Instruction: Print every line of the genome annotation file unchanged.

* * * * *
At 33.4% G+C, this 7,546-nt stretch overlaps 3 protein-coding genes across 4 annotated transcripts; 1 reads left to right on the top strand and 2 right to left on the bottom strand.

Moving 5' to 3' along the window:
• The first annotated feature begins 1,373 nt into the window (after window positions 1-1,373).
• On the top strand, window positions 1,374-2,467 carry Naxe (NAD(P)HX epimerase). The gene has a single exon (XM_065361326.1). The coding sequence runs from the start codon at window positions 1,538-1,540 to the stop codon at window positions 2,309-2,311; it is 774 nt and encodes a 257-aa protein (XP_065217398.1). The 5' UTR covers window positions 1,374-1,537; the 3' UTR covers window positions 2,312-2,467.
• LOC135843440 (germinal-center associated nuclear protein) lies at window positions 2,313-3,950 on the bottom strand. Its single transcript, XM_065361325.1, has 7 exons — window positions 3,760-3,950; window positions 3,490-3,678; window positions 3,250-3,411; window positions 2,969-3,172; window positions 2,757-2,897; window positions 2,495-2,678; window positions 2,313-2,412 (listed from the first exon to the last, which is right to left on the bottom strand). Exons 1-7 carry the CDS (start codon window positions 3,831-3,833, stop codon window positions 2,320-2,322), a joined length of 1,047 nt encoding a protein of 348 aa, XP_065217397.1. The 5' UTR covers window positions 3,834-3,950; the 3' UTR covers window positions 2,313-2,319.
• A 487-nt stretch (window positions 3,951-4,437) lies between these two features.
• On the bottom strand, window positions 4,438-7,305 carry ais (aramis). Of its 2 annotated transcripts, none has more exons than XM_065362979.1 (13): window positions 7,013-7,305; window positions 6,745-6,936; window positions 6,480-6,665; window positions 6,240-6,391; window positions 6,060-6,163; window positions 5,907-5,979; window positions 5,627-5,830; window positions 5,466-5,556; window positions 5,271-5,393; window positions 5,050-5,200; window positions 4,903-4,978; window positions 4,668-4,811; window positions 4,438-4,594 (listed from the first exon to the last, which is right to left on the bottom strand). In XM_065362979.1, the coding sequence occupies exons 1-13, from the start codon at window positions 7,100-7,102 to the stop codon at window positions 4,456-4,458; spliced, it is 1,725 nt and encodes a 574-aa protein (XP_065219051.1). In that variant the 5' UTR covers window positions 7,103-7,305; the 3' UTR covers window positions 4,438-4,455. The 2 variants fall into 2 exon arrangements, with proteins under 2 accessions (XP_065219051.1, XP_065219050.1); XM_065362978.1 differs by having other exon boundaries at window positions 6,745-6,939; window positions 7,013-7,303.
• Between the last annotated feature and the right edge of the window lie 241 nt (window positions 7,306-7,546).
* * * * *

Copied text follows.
At 33.4% G+C, this 7,546-nt stretch overlaps 3 protein-coding genes across 4 annotated transcripts; 1 reads left to right on the top strand and 2 right to left on the bottom strand.

Moving 5' to 3' along the window:
• The first annotated feature begins 1,373 nt into the window (after window positions 1-1,373).
• On the top strand, window positions 1,374-2,467 carry Naxe (NAD(P)HX epimerase). The gene has a single exon (XM_065361326.1). The coding sequence runs from the start codon at window positions 1,538-1,540 to the stop codon at window positions 2,309-2,311; it is 774 nt and encodes a 257-aa protein (XP_065217398.1). The 5' UTR covers window positions 1,374-1,537; the 3' UTR covers window positions 2,312-2,467.
• LOC135843440 (germinal-center associated nuclear protein) lies at window positions 2,313-3,950 on the bottom strand. Its single transcript, XM_065361325.1, has 7 exons — window positions 3,760-3,950; window positions 3,490-3,678; window positions 3,250-3,411; window positions 2,969-3,172; window positions 2,757-2,897; window positions 2,495-2,678; window positions 2,313-2,412 (listed from the first exon to the last, which is right to left on the bottom strand). Exons 1-7 carry the CDS (start codon window positions 3,831-3,833, stop codon window positions 2,320-2,322), a joined length of 1,047 nt encoding a protein of 348 aa, XP_065217397.1. The 5' UTR covers window positions 3,834-3,950; the 3' UTR covers window positions 2,313-2,319.
• A 487-nt stretch (window positions 3,951-4,437) lies between these two features.
• On the bottom strand, window positions 4,438-7,305 carry ais (aramis). Of its 2 annotated transcripts, none has more exons than XM_065362979.1 (13): window positions 7,013-7,305; window positions 6,745-6,936; window positions 6,480-6,665; window positions 6,240-6,391; window positions 6,060-6,163; window positions 5,907-5,979; window positions 5,627-5,830; window positions 5,466-5,556; window positions 5,271-5,393; window positions 5,050-5,200; window positions 4,903-4,978; window positions 4,668-4,811; window positions 4,438-4,594 (listed from the first exon to the last, which is right to left on the bottom strand). In XM_065362979.1, the coding sequence occupies exons 1-13, from the start codon at window positions 7,100-7,102 to the stop codon at window positions 4,456-4,458; spliced, it is 1,725 nt and encodes a 574-aa protein (XP_065219051.1). In that variant the 5' UTR covers window positions 7,103-7,305; the 3' UTR covers window positions 4,438-4,455. The 2 variants fall into 2 exon arrangements, with proteins under 2 accessions (XP_065219051.1, XP_065219050.1); XM_065362978.1 differs by having other exon boundaries at window positions 6,745-6,939; window positions 7,013-7,303.
• Between the last annotated feature and the right edge of the window lie 241 nt (window positions 7,306-7,546).